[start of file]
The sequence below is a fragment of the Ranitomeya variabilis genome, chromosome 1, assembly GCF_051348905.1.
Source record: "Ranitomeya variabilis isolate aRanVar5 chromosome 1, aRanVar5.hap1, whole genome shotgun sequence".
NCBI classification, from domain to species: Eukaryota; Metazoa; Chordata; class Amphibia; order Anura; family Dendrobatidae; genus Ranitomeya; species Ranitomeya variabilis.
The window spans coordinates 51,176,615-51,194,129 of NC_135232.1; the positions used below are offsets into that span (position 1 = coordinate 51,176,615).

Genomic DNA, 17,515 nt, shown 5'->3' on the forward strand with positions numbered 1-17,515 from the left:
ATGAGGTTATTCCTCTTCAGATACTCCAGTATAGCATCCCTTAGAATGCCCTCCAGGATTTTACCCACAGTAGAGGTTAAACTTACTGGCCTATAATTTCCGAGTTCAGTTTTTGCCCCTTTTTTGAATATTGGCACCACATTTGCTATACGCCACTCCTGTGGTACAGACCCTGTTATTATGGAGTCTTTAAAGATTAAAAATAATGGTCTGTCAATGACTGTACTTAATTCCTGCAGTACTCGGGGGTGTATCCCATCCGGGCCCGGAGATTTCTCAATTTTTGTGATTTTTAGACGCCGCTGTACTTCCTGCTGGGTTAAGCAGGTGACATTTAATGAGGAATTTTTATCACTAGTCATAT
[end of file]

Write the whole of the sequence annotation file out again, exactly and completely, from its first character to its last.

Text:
The sequence below is a fragment of the Ranitomeya variabilis genome, chromosome 1, assembly GCF_051348905.1.
Source record: "Ranitomeya variabilis isolate aRanVar5 chromosome 1, aRanVar5.hap1, whole genome shotgun sequence".
NCBI classification, from domain to species: Eukaryota; Metazoa; Chordata; class Amphibia; order Anura; family Dendrobatidae; genus Ranitomeya; species Ranitomeya variabilis.
The window spans coordinates 51,176,615-51,194,129 of NC_135232.1; the positions used below are offsets into that span (position 1 = coordinate 51,176,615).

Genomic DNA, 17,515 nt, shown 5'->3' on the forward strand with positions numbered 1-17,515 from the left:
ATGAGGTTATTCCTCTTCAGATACTCCAGTATAGCATCCCTTAGAATGCCCTCCAGGATTTTACCCACAGTAGAGGTTAAACTTACTGGCCTATAATTTCCGAGTTCAGTTTTTGCCCCTTTTTTGAATATTGGCACCACATTTGCTATACGCCACTCCTGTGGTACAGACCCTGTTATTATGGAGTCTTTAAAGATTAAAAATAATGGTCTGTCAATGACTGTACTTAATTCCTGCAGTACTCGGGGGTGTATCCCATCCGGGCCCGGAGATTTCTCAATTTTTGTGATTTTTAGACGCCGCTGTACTTCCTGCTGGGTTAAGCAGGTGACATTTAATGAGGAATTTTTATCACTAGTCATAT